Achieving clean air across the world is possible, according to a new study published in the journal Philosophical Transactions.
The researchers set out to examine the key determinants of air pollution in the past (for example, economic growth, technological development and environmental policy interventions).
Having identified the key factors that contributed to historic air pollution trends in different world regions, the authors then outlined how conceivable changes in future development could impact air quality.
The researchers found that in order to achieve clean air across the world, there needs to be integration over multiple policy domains, including environmental policies focusing on pollution controls, energy and climate policies, policies to transform the agricultural production system, and policies to modify human food consumption patterns
However, the authors emphasised that none of these policy areas alone can deliver clean air, and interventions need to be coordinated across sectors.
In addition, the researchers highlighted that such interventions would also simultaneously deliver a wide range of benefits on other policy priorities, while also making substantial contributions to human development in terms of the Sustainable Development Goals.
Lead author of the study Markus Amann, IIASA Air Quality and Greenhouse Gases programme director, said: ‘Policy interventions were instrumental in decoupling energy-related air pollution from economic growth in the past, and further interventions will determine future air quality.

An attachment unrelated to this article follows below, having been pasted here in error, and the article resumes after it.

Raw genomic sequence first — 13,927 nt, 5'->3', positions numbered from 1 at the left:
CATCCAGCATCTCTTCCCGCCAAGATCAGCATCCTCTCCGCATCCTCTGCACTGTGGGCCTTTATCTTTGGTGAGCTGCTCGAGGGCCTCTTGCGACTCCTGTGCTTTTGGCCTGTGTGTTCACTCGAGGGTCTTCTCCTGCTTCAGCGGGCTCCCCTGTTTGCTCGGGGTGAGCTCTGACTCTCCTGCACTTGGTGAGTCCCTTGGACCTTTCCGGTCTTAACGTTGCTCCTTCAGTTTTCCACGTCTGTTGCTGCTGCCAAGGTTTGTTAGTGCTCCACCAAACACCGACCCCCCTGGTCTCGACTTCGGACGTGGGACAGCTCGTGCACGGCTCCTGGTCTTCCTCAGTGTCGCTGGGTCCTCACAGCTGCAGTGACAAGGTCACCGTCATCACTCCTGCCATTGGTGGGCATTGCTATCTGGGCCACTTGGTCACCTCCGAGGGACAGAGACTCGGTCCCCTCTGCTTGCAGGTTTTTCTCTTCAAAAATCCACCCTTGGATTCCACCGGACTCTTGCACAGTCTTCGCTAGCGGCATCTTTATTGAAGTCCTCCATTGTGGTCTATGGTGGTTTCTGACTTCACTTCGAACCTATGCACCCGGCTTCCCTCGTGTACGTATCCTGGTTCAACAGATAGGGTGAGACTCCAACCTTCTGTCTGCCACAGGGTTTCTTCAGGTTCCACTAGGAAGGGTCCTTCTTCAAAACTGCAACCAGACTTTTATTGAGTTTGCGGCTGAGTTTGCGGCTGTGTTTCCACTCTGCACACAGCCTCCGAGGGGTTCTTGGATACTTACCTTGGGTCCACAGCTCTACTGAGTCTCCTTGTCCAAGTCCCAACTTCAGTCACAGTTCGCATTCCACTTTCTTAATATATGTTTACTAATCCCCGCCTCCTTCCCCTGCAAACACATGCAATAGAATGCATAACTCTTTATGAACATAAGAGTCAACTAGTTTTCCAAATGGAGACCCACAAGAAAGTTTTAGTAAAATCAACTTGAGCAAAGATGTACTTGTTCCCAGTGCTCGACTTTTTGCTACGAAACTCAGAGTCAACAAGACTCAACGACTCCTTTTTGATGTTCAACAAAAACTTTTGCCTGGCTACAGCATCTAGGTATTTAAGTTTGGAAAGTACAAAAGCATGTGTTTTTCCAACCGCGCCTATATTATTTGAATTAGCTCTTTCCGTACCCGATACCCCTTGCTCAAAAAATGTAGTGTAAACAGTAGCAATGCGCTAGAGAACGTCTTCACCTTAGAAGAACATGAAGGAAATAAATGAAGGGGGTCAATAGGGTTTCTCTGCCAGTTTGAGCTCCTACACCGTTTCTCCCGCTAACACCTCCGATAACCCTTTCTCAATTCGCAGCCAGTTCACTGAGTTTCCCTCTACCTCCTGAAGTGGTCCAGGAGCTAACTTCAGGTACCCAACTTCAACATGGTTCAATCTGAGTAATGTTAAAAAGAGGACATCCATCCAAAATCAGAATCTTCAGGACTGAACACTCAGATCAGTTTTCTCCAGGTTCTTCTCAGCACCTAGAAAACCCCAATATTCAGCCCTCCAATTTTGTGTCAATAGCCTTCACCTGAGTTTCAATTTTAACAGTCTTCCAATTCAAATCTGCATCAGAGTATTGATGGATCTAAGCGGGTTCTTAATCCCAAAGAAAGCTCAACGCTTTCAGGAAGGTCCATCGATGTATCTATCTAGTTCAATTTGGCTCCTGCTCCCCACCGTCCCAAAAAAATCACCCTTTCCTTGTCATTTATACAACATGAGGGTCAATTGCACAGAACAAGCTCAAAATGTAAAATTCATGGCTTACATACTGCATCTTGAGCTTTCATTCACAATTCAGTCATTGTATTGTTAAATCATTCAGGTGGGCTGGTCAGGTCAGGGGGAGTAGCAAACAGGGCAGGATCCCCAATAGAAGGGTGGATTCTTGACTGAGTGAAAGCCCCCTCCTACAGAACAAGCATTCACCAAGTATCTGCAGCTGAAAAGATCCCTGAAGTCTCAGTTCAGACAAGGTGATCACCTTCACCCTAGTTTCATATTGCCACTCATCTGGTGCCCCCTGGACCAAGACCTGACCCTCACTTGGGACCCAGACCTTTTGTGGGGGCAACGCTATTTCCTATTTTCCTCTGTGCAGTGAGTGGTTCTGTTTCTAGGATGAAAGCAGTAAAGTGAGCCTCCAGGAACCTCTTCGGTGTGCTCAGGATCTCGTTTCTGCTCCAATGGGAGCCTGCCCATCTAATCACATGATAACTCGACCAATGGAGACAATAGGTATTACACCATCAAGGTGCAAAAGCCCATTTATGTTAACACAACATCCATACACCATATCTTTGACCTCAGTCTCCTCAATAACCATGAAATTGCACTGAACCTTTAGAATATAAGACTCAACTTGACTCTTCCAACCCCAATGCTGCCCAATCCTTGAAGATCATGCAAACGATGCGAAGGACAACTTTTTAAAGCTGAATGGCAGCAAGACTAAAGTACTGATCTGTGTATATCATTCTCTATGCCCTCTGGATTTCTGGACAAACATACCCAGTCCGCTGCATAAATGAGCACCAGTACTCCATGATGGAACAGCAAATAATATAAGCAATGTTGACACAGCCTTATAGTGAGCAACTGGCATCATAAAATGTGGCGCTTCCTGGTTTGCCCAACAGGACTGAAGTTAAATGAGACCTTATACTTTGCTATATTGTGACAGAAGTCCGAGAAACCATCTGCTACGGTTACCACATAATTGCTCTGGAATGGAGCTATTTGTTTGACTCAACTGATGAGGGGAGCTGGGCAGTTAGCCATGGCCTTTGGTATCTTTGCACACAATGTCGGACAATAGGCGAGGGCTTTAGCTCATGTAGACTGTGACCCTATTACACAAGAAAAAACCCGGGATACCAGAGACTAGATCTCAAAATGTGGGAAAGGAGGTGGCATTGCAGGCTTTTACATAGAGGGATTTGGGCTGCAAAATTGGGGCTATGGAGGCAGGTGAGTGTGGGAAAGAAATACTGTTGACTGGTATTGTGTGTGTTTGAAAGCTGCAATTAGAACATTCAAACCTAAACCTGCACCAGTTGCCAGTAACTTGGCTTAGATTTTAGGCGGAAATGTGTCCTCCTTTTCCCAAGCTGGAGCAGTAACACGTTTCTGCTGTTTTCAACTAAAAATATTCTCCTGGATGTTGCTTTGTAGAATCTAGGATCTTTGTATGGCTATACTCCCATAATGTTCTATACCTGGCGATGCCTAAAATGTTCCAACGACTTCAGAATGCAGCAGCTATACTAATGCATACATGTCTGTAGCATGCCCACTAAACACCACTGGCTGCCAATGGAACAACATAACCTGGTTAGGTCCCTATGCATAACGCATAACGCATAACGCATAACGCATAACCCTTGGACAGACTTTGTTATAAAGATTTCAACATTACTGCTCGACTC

‘Theoretically, a portfolio of ambitious policy interventions could bring ambient PM2.5 concentrations below the WHO air quality guideline in most parts of the world, except in areas where natural sources such as soil dust, contribute major shares to or even exceed the current guideline value.
‘Even if WHO air quality standards are currently exceeded by more than a factor of 10 in many parts of the world, clean air is achievable globally with enhanced political will.
‘The required measures, in addition to their local health benefits, would also contribute to the long-term transformational changes that are required for global sustainable development.’
Photo Credit – Pixabay